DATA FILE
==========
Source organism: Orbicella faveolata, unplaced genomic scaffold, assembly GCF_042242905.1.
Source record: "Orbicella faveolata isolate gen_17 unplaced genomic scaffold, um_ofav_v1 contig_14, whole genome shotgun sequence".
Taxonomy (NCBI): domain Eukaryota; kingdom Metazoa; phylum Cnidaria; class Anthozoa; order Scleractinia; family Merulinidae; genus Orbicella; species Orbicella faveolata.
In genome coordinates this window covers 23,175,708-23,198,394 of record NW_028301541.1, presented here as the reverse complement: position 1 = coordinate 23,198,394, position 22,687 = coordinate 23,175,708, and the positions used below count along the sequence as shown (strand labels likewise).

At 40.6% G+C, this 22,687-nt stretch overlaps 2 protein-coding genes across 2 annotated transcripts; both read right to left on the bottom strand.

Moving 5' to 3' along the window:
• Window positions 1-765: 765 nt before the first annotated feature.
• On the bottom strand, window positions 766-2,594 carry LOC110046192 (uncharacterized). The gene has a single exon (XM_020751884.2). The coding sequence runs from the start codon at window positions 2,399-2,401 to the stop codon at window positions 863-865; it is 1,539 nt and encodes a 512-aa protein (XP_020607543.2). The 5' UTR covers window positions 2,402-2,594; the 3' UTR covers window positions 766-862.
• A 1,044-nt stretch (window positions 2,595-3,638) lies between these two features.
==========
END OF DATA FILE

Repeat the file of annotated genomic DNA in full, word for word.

Source organism: Orbicella faveolata, unplaced genomic scaffold, assembly GCF_042242905.1.
Source record: "Orbicella faveolata isolate gen_17 unplaced genomic scaffold, um_ofav_v1 contig_14, whole genome shotgun sequence".
Taxonomy (NCBI): domain Eukaryota; kingdom Metazoa; phylum Cnidaria; class Anthozoa; order Scleractinia; family Merulinidae; genus Orbicella; species Orbicella faveolata.
In genome coordinates this window covers 23,175,708-23,198,394 of record NW_028301541.1, presented here as the reverse complement: position 1 = coordinate 23,198,394, position 22,687 = coordinate 23,175,708, and the positions used below count along the sequence as shown (strand labels likewise).

At 40.6% G+C, this 22,687-nt stretch overlaps 2 protein-coding genes across 2 annotated transcripts; both read right to left on the bottom strand.

Moving 5' to 3' along the window:
• Window positions 1-765: 765 nt before the first annotated feature.
• On the bottom strand, window positions 766-2,594 carry LOC110046192 (uncharacterized). The gene has a single exon (XM_020751884.2). The coding sequence runs from the start codon at window positions 2,399-2,401 to the stop codon at window positions 863-865; it is 1,539 nt and encodes a 512-aa protein (XP_020607543.2). The 5' UTR covers window positions 2,402-2,594; the 3' UTR covers window positions 766-862.
• A 1,044-nt stretch (window positions 2,595-3,638) lies between these two features.